OK, get out the barbecue sauce. It's time to roast this observer.
Back on July 30, 2004, I was throwing respect at Flamel
Let's make a very long story very short. The three analysts following the company today expect the company to lose between $0.48 and $1.05 in 2005 and tack up another loss next year in the range of $0.39 to $0.78 a share. Yikes! Is that smoke in my eyes, or am I just welling up with tears?
The primary problem with Flamel is that it doesn't have any products using its Micropump or Medusa drug delivery technology on the market. Product sales and services for the third quarter were $458,000, down 47.7% from the comparable quarter a year ago.
For now, license and research revenue is driving the business. That's an admittedly lumpy revenue stream, but it was enough in 2004 to produce a profit of $0.51 a share. For the third quarter, though, that revenue stream is down 80.9%. For the first nine months of 2005, it's down 54.3%.
So, what went wrong? First, there are two failed micropump partnerships with Biovail
Is Flamel dead meat, ready to be smoked? Hardly! GlaxoSmithKline
Still, if this product does get to market, it provides a real-world FDA-approved implementation of Micropump technology. That's what Flamel needs to put its failures behind.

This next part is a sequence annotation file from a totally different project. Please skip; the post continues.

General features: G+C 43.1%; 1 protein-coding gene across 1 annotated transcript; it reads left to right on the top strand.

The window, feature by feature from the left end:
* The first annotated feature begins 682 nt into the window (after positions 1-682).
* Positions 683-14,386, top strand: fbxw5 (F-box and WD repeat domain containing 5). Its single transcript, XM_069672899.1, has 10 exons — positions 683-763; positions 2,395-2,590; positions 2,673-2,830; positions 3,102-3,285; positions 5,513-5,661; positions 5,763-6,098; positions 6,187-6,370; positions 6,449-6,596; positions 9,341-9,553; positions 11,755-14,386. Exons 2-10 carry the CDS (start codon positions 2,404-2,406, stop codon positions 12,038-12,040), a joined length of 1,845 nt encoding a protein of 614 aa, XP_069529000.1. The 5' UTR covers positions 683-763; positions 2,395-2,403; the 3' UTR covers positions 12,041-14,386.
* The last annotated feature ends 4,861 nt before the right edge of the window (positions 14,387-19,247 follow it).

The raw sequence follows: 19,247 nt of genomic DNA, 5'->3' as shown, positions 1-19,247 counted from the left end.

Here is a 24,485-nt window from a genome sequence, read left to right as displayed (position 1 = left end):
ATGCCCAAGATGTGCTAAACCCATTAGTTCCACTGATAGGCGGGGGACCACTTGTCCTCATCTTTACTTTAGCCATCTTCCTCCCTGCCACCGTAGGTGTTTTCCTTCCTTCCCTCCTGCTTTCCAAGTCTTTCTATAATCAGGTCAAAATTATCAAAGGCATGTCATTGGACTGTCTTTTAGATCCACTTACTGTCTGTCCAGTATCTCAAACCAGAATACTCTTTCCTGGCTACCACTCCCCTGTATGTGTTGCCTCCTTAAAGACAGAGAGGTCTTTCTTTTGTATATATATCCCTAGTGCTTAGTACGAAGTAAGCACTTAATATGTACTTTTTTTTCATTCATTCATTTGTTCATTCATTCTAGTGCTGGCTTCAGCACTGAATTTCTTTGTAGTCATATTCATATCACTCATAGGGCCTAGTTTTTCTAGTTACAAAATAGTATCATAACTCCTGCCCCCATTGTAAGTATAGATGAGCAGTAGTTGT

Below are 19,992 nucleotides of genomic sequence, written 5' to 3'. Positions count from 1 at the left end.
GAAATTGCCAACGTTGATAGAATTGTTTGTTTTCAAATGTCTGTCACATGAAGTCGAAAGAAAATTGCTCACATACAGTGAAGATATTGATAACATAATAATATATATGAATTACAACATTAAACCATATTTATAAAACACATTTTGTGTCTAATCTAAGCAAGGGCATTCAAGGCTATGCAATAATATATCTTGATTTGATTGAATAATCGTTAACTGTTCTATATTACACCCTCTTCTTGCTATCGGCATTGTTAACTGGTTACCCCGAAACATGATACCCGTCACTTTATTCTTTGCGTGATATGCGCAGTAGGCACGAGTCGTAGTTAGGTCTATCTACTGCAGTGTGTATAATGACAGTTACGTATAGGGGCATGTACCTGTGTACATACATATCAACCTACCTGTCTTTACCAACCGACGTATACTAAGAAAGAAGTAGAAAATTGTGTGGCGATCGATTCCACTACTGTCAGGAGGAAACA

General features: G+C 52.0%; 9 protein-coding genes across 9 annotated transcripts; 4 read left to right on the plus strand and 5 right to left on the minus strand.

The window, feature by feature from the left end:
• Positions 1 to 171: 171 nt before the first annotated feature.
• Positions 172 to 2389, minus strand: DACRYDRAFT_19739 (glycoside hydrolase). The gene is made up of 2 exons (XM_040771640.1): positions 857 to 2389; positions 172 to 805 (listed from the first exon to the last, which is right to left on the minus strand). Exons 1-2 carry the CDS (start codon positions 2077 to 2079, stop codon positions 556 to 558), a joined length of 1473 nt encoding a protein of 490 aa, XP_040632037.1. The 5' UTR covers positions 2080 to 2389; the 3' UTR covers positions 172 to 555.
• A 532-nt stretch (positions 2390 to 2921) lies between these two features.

Also in the pipeline is an undisclosed Micropump drug for Merck
So let's head back to the barbecue and wrap up. Flamel, when I was heaping respect on it, was changing hands for $18.85 a share. After all of the failed projects, and the less-than-robust results for the third quarter announced Thursday, the company is trading for . $17.68 a share? So why isn't the stock lower?
Well, Flamel, for all of its woes, still has two savory aspects. First, there is $89.4 million in cash and marketable securities and a tiny $2.8 million in debt. That means the company has the cash to fund its own fate, and starting in 2007, the chances are better than ever that there will be drug delivery product sales to cut the cash burn rate. Second, Flamel has only 22.4 million shares outstanding. That's a small float for a company which, if successful, could produce excellent profits.
So, I was wrong! Yes, I was downright wrong. The risk of failed projects was not my focus a year ago. That was wrong of me.
But I still think it's premature to get excited about Coreg. The annual royalty revenue that Flamel would receive may only just cover the company's current operating expenses.
Flamel has interesting technology that has failed to garner much drug industry support. For now, profitability is not on the foreseeable horizon. Although this company has been recommended twice by the Motley Fool Hidden Gems newsletter, it is, in this observer's opinion, a tasty story that just needs more time to develop.
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Merck and GlaxoSmithKline are recommendations of the Motley Fool Income Investor newsletter.
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